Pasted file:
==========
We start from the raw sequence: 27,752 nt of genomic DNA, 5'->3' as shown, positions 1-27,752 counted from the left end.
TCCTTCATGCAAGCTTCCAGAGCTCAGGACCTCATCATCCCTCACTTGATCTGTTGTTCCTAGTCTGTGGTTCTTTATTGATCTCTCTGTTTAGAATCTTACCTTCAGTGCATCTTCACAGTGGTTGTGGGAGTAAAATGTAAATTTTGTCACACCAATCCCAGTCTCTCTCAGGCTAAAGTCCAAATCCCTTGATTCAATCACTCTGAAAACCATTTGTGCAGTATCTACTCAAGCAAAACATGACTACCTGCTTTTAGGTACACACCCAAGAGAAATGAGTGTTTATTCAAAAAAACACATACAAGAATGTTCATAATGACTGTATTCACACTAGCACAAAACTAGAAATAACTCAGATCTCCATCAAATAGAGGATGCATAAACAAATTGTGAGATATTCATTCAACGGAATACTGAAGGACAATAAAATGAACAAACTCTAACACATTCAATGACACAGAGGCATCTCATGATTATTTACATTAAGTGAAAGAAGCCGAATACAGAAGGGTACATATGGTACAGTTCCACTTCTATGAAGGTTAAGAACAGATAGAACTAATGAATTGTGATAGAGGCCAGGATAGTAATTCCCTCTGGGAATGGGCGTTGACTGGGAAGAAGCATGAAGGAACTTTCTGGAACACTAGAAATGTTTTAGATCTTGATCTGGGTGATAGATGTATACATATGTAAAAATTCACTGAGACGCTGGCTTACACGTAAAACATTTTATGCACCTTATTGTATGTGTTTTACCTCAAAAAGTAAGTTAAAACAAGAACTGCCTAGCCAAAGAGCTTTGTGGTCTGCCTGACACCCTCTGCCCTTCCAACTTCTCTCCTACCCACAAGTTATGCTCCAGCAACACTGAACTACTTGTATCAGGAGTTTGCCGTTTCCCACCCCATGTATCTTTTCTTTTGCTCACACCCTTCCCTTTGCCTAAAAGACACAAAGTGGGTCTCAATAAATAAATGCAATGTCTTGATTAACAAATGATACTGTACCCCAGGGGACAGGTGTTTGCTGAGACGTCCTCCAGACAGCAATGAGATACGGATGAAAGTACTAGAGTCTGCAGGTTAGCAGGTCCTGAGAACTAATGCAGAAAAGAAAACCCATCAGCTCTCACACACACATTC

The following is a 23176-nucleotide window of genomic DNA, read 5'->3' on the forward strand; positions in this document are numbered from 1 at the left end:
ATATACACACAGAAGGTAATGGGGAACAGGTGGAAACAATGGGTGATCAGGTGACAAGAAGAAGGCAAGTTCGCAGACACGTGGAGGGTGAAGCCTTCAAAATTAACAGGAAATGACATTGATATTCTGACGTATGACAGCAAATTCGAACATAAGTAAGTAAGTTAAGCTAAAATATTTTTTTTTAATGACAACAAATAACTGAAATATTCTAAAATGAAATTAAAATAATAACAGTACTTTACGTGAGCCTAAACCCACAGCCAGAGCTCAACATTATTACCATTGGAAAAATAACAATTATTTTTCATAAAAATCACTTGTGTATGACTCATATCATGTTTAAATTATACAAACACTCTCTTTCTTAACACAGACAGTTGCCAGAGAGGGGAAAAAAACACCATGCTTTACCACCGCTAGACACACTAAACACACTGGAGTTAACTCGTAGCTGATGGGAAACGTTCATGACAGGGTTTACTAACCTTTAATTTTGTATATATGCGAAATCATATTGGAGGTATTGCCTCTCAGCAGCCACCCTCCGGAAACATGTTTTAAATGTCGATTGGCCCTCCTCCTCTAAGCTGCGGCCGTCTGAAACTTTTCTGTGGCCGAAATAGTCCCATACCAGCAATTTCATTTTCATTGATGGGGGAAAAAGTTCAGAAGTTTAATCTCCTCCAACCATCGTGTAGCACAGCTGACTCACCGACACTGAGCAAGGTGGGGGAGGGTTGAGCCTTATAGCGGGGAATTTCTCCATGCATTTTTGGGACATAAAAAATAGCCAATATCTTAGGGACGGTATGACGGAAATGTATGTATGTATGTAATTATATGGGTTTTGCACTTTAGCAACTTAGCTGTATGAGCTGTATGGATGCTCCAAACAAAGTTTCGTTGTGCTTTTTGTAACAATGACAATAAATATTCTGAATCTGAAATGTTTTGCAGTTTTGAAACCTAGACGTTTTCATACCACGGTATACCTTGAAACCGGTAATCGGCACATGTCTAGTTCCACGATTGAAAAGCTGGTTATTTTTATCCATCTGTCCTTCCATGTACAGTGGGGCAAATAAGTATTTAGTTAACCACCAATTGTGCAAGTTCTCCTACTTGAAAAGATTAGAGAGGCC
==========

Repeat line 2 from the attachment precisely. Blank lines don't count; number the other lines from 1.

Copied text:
TCCTTCATGCAAGCTTCCAGAGCTCAGGACCTCATCATCCCTCACTTGATCTGTTGTTCCTAGTCTGTGGTTCTTTATTGATCTCTCTGTTTAGAATCTTACCTTCAGTGCATCTTCACAGTGGTTGTGGGAGTAAAATGTAAATTTTGTCACACCAATCCCAGTCTCTCTCAGGCTAAAGTCCAAATCCCTTGATTCAATCACTCTGAAAACCATTTGTGCAGTATCTACTCAAGCAAAACATGACTACCTGCTTTTAGGTACACACCCAAGAGAAATGAGTGTTTATTCAAAAAAACACATACAAGAATGTTCATAATGACTGTATTCACACTAGCACAAAACTAGAAATAACTCAGATCTCCATCAAATAGAGGATGCATAAACAAATTGTGAGATATTCATTCAACGGAATACTGAAGGACAATAAAATGAACAAACTCTAACACATTCAATGACACAGAGGCATCTCATGATTATTTACATTAAGTGAAAGAAGCCGAATACAGAAGGGTACATATGGTACAGTTCCACTTCTATGAAGGTTAAGAACAGATAGAACTAATGAATTGTGATAGAGGCCAGGATAGTAATTCCCTCTGGGAATGGGCGTTGACTGGGAAGAAGCATGAAGGAACTTTCTGGAACACTAGAAATGTTTTAGATCTTGATCTGGGTGATAGATGTATACATATGTAAAAATTCACTGAGACGCTGGCTTACACGTAAAACATTTTATGCACCTTATTGTATGTGTTTTACCTCAAAAAGTAAGTTAAAACAAGAACTGCCTAGCCAAAGAGCTTTGTGGTCTGCCTGACACCCTCTGCCCTTCCAACTTCTCTCCTACCCACAAGTTATGCTCCAGCAACACTGAACTACTTGTATCAGGAGTTTGCCGTTTCCCACCCCATGTATCTTTTCTTTTGCTCACACCCTTCCCTTTGCCTAAAAGACACAAAGTGGGTCTCAATAAATAAATGCAATGTCTTGATTAACAAATGATACTGTACCCCAGGGGACAGGTGTTTGCTGAGACGTCCTCCAGACAGCAATGAGATACGGATGAAAGTACTAGAGTCTGCAGGTTAGCAGGTCCTGAGAACTAATGCAGAAAAGAAAACCCATCAGCTCTCACACACACATTC